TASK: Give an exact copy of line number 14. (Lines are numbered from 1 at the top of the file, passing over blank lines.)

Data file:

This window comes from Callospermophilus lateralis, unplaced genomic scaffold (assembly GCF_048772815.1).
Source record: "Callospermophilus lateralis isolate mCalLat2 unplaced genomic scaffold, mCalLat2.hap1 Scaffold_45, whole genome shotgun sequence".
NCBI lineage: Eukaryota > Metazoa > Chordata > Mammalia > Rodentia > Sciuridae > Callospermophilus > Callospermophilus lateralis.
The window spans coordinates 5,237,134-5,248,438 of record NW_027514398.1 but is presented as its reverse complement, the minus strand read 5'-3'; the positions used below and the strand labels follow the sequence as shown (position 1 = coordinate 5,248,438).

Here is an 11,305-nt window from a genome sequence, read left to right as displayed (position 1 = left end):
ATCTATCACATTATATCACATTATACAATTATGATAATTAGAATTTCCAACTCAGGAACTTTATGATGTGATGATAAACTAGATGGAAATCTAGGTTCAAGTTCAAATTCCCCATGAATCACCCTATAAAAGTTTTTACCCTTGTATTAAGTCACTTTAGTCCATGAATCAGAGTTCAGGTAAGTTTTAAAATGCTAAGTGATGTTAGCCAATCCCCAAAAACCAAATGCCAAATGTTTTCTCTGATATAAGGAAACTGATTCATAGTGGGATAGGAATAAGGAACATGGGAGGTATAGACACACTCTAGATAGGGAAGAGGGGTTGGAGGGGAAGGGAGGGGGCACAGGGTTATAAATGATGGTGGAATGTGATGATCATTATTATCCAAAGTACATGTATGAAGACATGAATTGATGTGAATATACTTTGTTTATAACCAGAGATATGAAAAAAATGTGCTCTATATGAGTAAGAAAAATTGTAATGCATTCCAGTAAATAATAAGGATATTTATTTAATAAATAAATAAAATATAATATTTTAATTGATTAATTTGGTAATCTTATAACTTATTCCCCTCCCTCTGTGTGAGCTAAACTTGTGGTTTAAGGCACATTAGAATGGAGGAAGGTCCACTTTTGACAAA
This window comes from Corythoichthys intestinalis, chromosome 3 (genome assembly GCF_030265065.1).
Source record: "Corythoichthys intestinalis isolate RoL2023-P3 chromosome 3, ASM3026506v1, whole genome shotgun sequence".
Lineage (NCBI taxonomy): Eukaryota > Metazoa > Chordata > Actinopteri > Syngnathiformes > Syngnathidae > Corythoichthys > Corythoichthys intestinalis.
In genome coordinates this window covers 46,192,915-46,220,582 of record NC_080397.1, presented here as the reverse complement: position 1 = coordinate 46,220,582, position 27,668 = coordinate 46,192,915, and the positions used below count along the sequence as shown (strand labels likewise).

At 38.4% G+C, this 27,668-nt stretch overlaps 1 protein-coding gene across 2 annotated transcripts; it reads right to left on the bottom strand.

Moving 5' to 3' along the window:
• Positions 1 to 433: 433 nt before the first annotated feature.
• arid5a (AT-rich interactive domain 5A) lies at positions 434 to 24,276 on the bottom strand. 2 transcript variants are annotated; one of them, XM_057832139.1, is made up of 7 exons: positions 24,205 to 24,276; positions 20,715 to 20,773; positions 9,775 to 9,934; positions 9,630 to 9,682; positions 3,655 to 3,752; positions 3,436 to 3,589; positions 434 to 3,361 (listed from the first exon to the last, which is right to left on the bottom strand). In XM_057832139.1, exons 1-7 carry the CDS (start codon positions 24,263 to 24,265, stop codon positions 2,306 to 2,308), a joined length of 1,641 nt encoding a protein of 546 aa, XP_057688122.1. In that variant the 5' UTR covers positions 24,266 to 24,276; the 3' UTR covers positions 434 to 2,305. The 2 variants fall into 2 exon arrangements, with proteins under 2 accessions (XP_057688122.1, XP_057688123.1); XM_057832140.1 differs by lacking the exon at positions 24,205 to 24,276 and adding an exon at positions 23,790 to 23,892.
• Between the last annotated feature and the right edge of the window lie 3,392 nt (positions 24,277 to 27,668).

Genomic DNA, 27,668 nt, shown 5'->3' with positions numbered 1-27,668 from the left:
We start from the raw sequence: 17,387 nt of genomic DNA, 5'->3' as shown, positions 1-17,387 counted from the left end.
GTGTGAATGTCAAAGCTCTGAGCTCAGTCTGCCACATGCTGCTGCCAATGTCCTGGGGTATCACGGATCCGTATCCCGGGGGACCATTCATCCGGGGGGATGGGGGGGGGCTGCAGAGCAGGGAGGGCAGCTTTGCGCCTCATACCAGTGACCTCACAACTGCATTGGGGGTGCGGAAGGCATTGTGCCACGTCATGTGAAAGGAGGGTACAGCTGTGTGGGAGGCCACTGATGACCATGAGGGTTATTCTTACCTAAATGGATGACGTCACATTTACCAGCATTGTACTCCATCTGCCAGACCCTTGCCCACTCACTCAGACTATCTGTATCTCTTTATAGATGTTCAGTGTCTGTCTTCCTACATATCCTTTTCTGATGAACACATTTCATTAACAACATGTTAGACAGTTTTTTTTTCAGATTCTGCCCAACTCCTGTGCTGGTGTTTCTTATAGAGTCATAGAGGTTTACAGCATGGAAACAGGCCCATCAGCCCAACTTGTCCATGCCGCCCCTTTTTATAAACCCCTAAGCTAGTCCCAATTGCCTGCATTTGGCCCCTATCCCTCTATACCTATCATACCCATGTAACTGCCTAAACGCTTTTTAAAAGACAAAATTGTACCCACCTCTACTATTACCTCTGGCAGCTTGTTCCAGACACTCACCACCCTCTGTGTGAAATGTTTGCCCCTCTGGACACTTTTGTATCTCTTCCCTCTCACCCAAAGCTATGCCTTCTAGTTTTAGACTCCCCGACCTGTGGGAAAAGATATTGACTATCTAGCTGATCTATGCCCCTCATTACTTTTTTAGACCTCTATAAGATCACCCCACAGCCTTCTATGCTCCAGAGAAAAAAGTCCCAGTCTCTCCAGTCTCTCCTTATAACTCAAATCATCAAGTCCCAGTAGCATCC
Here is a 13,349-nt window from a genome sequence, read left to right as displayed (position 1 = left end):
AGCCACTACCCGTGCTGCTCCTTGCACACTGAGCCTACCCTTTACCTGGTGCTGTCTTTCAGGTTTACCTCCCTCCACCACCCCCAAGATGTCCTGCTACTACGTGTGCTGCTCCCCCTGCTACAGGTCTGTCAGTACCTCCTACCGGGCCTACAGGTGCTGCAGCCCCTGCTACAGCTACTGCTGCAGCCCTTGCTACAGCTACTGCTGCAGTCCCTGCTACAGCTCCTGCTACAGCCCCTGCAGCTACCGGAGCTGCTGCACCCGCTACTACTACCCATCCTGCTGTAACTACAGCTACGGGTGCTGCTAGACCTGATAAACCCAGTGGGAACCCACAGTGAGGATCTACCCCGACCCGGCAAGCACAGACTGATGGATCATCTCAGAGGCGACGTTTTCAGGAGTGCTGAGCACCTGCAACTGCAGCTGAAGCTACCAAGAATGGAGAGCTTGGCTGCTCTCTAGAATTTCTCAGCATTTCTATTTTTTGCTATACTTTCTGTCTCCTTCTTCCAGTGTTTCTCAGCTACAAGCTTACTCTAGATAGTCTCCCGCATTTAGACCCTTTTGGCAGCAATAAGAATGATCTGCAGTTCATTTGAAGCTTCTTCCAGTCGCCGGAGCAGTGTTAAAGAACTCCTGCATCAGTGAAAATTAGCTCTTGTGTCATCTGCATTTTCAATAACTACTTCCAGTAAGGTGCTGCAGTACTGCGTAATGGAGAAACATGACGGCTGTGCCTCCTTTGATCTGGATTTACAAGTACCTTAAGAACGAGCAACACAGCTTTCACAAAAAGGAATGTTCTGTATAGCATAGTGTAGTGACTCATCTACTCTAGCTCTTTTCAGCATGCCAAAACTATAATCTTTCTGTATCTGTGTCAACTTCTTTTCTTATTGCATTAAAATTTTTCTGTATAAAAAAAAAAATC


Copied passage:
• arid5a (AT-rich interactive domain 5A) lies at positions 434 to 24,276 on the bottom strand. 2 transcript variants are annotated; one of them, XM_057832139.1, is made up of 7 exons: positions 24,205 to 24,276; positions 20,715 to 20,773; positions 9,775 to 9,934; positions 9,630 to 9,682; positions 3,655 to 3,752; positions 3,436 to 3,589; positions 434 to 3,361 (listed from the first exon to the last, which is right to left on the bottom strand). In XM_057832139.1, exons 1-7 carry the CDS (start codon positions 24,263 to 24,265, stop codon positions 2,306 to 2,308), a joined length of 1,641 nt encoding a protein of 546 aa, XP_057688122.1. In that variant the 5' UTR covers positions 24,266 to 24,276; the 3' UTR covers positions 434 to 2,305. The 2 variants fall into 2 exon arrangements, with proteins under 2 accessions (XP_057688122.1, XP_057688123.1); XM_057832140.1 differs by lacking the exon at positions 24,205 to 24,276 and adding an exon at positions 23,790 to 23,892.